Jesus rode in to Jerusalem, 2000 or so years ago, to a “very large crowd” shouting:
“Hosanna to the Son of David!”
“Blessed is he who comes in the name of the Lord!”
“Hosanna in the highest heaven!”
The crowd had thrown their coats and branches on the ground, and they welcomed Jesus with shouts of “Hosanna,” which means “save now” or “save, we pray.” They made such a fuss that the Pharisees asked Jesus to shush up his disciples, and they were told by Jesus that if the crowd kept quiet then the rocks would have to cry out.
Matthew tells us that the “whole city was stirred and asked, ‘Who is this?‘”
The crowd likely saw Jesus as the long awaited Messiah, or at least they hoped that was the case. They were correct, but what they expected the Messiah to do and what Jesus actually did were light years apart.
Let’s take a look at three things that Jesus did shortly after arriving in Jerusalem and ask ourselves what Jesus saved us from.
Purifying the Temple
The first thing Jesus logically did was to go to the temple, but what he did when he got there was a shock. He threw out everyone who was selling animals for sacrifice and changing money, and in an outrage, he said, “My house will be called a house of prayer, but you are making it a den of robbers.” (Matt. 21:13)
The businesses of these people weren’t illegitimate; their businesses were in the wrong place. There is a place that only God is fit to inhabit, and we get into trouble when we try to fill it with anything else; business, money, family, status, health, anything.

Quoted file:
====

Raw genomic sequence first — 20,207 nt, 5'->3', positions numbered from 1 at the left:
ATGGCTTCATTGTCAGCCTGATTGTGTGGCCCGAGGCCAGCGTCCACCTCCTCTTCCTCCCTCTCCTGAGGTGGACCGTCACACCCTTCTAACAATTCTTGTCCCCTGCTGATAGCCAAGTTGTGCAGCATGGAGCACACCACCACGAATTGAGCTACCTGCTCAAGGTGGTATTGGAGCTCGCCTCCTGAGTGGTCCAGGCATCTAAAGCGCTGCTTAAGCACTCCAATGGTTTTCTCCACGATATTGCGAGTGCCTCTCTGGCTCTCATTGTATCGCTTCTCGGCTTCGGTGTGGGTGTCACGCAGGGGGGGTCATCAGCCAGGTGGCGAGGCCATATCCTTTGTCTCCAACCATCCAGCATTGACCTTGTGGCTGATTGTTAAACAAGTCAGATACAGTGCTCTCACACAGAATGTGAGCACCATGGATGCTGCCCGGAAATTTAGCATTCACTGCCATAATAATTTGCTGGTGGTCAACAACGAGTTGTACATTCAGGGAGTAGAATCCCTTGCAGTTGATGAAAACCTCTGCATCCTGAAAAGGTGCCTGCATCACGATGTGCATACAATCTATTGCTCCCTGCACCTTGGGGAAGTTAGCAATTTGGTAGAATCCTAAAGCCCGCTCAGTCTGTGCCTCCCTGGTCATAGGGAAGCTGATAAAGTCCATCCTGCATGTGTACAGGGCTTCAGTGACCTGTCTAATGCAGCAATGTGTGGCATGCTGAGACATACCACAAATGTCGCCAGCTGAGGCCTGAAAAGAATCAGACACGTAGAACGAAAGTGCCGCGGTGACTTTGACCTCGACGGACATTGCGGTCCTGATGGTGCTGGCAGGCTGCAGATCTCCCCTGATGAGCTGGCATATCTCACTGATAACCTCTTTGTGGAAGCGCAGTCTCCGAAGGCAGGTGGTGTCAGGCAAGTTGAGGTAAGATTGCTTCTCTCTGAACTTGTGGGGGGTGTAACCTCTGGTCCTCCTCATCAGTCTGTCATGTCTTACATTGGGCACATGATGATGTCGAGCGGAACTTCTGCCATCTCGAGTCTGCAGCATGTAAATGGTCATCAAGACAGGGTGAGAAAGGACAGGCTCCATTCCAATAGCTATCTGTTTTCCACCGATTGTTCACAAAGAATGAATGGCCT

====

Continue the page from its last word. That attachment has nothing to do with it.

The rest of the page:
Is there anything taking God’s place in your life?
Questioning Jesus’s Authority
The chief priests and the elders asked Jesus by what, or whose, authority he was teaching and “doing these things.” They assumed that authority to teach and to “do these things” was theirs to give. They were wrong.
Jesus doesn’t need any human authority. Jesus is God; he has all authority over heaven and earth. So, he asked them a question, which they refused to answer for political reasons, and Jesus said, “Neither will I tell you by what authority I am doing these things.” (Matt. 21:27)
Do you question Jesus? Do you wonder on what authority he does what he does? He owes us no explanations or answers, but he constantly assures us of his presence, love and goodness.
The Greatest Commandment
A Pharisee who was an expert in the law asked Jesus, “Of all the commandments, which is the most important?.” Jesus’s answer was simple, and yet its implications are tremendous: “Love the Lord your God with all your heart and with all your soul and with all your mind and with all your strength. The second is this: Love your neighbor as yourself.” (Mark 12:30-31)
Do I love the Lord my God that completely? Do I always love my neighbor as myself? No, I don’t, but in Christ I have a chance.
The people shouting “Hosanna” were probably expecting salvation from Rome, from political oppression, but Jesus had something much more significant to do. During the last week of his life he did a number of surprising things, but nothing was more stunning than his death on a Roman cross and his resurrection.
Jesus saved us from far more than temporary political problems; he saved us from idolatry, from doubt and to love Him for all eternity. That was a much more difficult work, and infinitely more important.